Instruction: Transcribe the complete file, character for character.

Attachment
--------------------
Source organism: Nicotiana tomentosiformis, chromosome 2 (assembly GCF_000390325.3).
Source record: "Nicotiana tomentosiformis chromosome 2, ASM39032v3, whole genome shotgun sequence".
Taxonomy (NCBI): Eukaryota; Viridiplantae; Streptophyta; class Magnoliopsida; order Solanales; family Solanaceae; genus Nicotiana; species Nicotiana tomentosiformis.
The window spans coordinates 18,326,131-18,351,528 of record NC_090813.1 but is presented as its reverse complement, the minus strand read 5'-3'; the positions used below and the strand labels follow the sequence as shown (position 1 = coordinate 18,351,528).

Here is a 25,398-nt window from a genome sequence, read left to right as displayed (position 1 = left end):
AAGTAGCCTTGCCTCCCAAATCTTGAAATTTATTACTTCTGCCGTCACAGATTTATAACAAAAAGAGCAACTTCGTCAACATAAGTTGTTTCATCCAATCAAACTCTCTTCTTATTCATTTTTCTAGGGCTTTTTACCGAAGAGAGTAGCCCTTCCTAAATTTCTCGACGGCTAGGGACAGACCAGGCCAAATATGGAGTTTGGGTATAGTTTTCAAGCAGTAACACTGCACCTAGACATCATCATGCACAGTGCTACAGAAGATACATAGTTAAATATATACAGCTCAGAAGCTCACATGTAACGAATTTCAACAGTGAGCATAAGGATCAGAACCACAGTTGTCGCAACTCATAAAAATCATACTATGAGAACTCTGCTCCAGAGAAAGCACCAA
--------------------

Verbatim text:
Source organism: Nicotiana tomentosiformis, chromosome 2 (assembly GCF_000390325.3).
Source record: "Nicotiana tomentosiformis chromosome 2, ASM39032v3, whole genome shotgun sequence".
Taxonomy (NCBI): Eukaryota; Viridiplantae; Streptophyta; class Magnoliopsida; order Solanales; family Solanaceae; genus Nicotiana; species Nicotiana tomentosiformis.
The window spans coordinates 18,326,131-18,351,528 of record NC_090813.1 but is presented as its reverse complement, the minus strand read 5'-3'; the positions used below and the strand labels follow the sequence as shown (position 1 = coordinate 18,351,528).

Here is a 25,398-nt window from a genome sequence, read left to right as displayed (position 1 = left end):
AAGTAGCCTTGCCTCCCAAATCTTGAAATTTATTACTTCTGCCGTCACAGATTTATAACAAAAAGAGCAACTTCGTCAACATAAGTTGTTTCATCCAATCAAACTCTCTTCTTATTCATTTTTCTAGGGCTTTTTACCGAAGAGAGTAGCCCTTCCTAAATTTCTCGACGGCTAGGGACAGACCAGGCCAAATATGGAGTTTGGGTATAGTTTTCAAGCAGTAACACTGCACCTAGACATCATCATGCACAGTGCTACAGAAGATACATAGTTAAATATATACAGCTCAGAAGCTCACATGTAACGAATTTCAACAGTGAGCATAAGGATCAGAACCACAGTTGTCGCAACTCATAAAAATCATACTATGAGAACTCTGCTCCAGAGAAAGCACCAA